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Thoughts from the range

Went to the range yesterday, shot my B&T APC9K with the Glock lower for the first time. Also shot a SCAR with silencer. Got to get some quality time behind the Trijicon MRO green dot optic.

I really like the Glock magwell lower for the APC9K. I bought the gun with the intent to get that and while I don’t like how long I had to wait, it was worth it. The mag release and bolt catch are also easier to use on the Glock lower than the standard B&T lower.

I remember when the Trijicon MRO came out I read some early reviews and looked at the price tag and pass on it. There didn’t seem to be any reason to pick one over an Aimpoint. I didn’t even know Trijicon had come out with a green dot model like this one. Apparently they have announced a new model with an Eotech like reticle (MSRP somewhere in the $900ish). That is two options that Aimpoint does not have.

The MRO has fractionally more magnification than an Aimpoint and it is noticeable. All lenses will distort light to some amount. I’ve read that Aimpoint lenses are something like 1.03X and the MRO something like 1.05X. Seems like a trivially small difference but it feels very different looking though the optic.

Indoors when I first looked though the MRO, I thought that extra tiny bit of magnification was extremely noticeable and distraction and I thought that the optic was garbage. But using it out doors, live fire, I found it just fine to use. Felt weird having uncovered adjustments on the MRO, but they worked fine. It is plenty bright and worked fine.

While the MRO is small, it feels a good bit bigger than an Aimpoint T-1. On a small gun, I would always pick the T-1. Well, hell, I’d ALWAYS pick the Aimpoint over the MRO. But I think the MRO would feel fine on a normal or larger gun.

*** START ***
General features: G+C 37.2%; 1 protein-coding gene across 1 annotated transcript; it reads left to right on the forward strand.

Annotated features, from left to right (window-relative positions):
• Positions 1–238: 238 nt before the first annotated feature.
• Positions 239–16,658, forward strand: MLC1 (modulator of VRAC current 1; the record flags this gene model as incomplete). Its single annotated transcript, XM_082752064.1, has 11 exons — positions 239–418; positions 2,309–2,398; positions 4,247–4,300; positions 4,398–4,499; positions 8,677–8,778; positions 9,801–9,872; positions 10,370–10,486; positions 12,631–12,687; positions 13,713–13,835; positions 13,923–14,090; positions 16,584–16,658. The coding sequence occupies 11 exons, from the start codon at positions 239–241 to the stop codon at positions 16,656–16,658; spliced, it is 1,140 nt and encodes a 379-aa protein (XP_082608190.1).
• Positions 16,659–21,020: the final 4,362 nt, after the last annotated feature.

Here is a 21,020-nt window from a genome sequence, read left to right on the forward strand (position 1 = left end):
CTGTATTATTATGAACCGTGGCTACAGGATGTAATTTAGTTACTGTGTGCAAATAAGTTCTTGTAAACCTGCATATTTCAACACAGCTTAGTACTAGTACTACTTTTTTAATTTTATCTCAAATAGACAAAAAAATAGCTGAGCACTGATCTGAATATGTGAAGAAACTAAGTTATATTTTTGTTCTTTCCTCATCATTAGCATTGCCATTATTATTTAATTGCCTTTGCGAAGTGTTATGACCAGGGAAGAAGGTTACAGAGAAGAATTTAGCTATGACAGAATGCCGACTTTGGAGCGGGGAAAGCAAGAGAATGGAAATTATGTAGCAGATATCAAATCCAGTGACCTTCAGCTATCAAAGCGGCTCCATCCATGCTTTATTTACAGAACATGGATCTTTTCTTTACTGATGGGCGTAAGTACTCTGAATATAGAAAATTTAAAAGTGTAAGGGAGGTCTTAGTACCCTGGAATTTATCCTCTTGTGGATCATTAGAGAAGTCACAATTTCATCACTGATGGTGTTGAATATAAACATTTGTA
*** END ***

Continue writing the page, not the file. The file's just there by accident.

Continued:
The MRO seemed perfectly serviceable, but I wouldn’t pick one over an Aimpoint unless I needed that green dot or circle dot reticle.

I think I’ll write about the SCAR at a later date. I was rather disappointed with it.

Ugh, I hate rust.

Left some of my cheap practical steel cased ammo in the truck of my car. Went to do some training today and found it was rusty.

I decided I was going to go ahead and use it, perhaps get the chance to practice my malfunction drills. I found that the B&T APC9K ate up this rusty ammo with no complaints. Only had one failure to fire on the Sig M17.

Really goes to show the value of proper ammo storage.

Thank you B&T

I had a little problem with the collapsing brace on my APC9K.

I found that when I shot the pistol with the brace fully collapsed it would jam every single shot.

Every single shot the brass would not eject.

I ended up realizing that the right side bar of the collapsing brace did not have the relief by the ejection port to allow for functioning.

So I got in touch with B&T. Talking to the rep, we figured out that my brace was assembled with the right side bar from the APC556/300 model. They send me a prepaid shipping label and under 2 weeks later I got my brace back with the proper right side bar.

This APC556/300 bar had a groove and two notches which are necessary for the rifle, but lacked the relief that the pistol caliber models need.

The correct right side bar has the relief cut out for operation while collapsed.

Unrelated, I like how the B&T collapsible rig has a notch cut out to interface with a grove in the Tailhook brace. This makes sure that everything is assembled straight and true.

I really appreciate that B&T sorted this out quickly and easily. Unfortunately, my gun still malfunctions about half the time when the brace is collapsed. The brass fails to eject and bounces back into the action causing all sorts of stove pipes, brass over bolt, or similar malfunctions. I have only tried this with cheap underpowered steel cases, maybe better ammo would do this. Still, I am disappointed with these malfunctions.

STRIBOG SP9A1

Arfcom User N_Parker posted a great review on the STRIBOG SP9A1

So I took the plunge into the unknown and purchased a Stribog as soon as they became available. Pending a range report, I am really liking this pistol but I do have a couple of concerns. I am hoping these take-off in popularity making it an attractive platform for aftermarket manufacturers. More specifically the availability of 922r parts should the Stribog prove itself worthy as an SBR candidate.

I contacted Eagle Imports and queried the future availability of stocks and 922r parts and they replied as follows:
“No, we will not be selling stocks or any 922R compliant parts. We will only be selling the basic parts, such as the magazines and adapter”.